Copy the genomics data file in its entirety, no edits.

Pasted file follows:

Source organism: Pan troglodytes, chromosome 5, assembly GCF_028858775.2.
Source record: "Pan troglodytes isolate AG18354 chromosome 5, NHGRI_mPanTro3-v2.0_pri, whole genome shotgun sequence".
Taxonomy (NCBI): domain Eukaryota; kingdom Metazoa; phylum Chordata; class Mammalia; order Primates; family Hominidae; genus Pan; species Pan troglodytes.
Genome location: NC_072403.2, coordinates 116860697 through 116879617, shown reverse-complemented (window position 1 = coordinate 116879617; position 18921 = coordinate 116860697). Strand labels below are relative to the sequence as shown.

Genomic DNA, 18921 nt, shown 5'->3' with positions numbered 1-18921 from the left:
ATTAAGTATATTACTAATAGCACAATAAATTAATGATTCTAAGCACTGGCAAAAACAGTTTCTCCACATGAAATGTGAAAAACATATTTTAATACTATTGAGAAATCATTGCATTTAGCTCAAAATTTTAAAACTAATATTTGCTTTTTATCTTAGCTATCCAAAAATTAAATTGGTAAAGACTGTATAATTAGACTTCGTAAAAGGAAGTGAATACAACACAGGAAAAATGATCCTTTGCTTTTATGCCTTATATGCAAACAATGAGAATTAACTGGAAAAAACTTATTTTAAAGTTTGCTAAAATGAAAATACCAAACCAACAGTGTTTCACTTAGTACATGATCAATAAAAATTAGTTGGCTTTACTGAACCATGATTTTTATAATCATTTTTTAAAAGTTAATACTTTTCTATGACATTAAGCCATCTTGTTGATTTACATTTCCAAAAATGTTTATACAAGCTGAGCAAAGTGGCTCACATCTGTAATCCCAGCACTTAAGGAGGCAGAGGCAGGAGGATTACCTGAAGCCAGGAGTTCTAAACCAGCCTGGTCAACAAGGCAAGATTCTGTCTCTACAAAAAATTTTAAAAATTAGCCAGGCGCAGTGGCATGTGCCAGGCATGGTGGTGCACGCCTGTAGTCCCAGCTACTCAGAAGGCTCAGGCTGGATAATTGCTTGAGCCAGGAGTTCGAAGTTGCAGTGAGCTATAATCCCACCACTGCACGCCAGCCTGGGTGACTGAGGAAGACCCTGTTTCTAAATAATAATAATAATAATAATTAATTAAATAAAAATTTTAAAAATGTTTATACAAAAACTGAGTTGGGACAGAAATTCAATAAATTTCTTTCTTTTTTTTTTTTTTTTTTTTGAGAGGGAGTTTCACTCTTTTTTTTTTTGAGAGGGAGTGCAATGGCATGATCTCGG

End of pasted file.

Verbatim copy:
Source organism: Pan troglodytes, chromosome 5, assembly GCF_028858775.2.
Source record: "Pan troglodytes isolate AG18354 chromosome 5, NHGRI_mPanTro3-v2.0_pri, whole genome shotgun sequence".
Taxonomy (NCBI): domain Eukaryota; kingdom Metazoa; phylum Chordata; class Mammalia; order Primates; family Hominidae; genus Pan; species Pan troglodytes.
Genome location: NC_072403.2, coordinates 116860697 through 116879617, shown reverse-complemented (window position 1 = coordinate 116879617; position 18921 = coordinate 116860697). Strand labels below are relative to the sequence as shown.

Genomic DNA, 18921 nt, shown 5'->3' with positions numbered 1-18921 from the left:
ATTAAGTATATTACTAATAGCACAATAAATTAATGATTCTAAGCACTGGCAAAAACAGTTTCTCCACATGAAATGTGAAAAACATATTTTAATACTATTGAGAAATCATTGCATTTAGCTCAAAATTTTAAAACTAATATTTGCTTTTTATCTTAGCTATCCAAAAATTAAATTGGTAAAGACTGTATAATTAGACTTCGTAAAAGGAAGTGAATACAACACAGGAAAAATGATCCTTTGCTTTTATGCCTTATATGCAAACAATGAGAATTAACTGGAAAAAACTTATTTTAAAGTTTGCTAAAATGAAAATACCAAACCAACAGTGTTTCACTTAGTACATGATCAATAAAAATTAGTTGGCTTTACTGAACCATGATTTTTATAATCATTTTTTAAAAGTTAATACTTTTCTATGACATTAAGCCATCTTGTTGATTTACATTTCCAAAAATGTTTATACAAGCTGAGCAAAGTGGCTCACATCTGTAATCCCAGCACTTAAGGAGGCAGAGGCAGGAGGATTACCTGAAGCCAGGAGTTCTAAACCAGCCTGGTCAACAAGGCAAGATTCTGTCTCTACAAAAAATTTTAAAAATTAGCCAGGCGCAGTGGCATGTGCCAGGCATGGTGGTGCACGCCTGTAGTCCCAGCTACTCAGAAGGCTCAGGCTGGATAATTGCTTGAGCCAGGAGTTCGAAGTTGCAGTGAGCTATAATCCCACCACTGCACGCCAGCCTGGGTGACTGAGGAAGACCCTGTTTCTAAATAATAATAATAATAATAATTAATTAAATAAAAATTTTAAAAATGTTTATACAAAAACTGAGTTGGGACAGAAATTCAATAAATTTCTTTCTTTTTTTTTTTTTTTTTTTTGAGAGGGAGTTTCACTCTTTTTTTTTTTGAGAGGGAGTGCAATGGCATGATCTCGG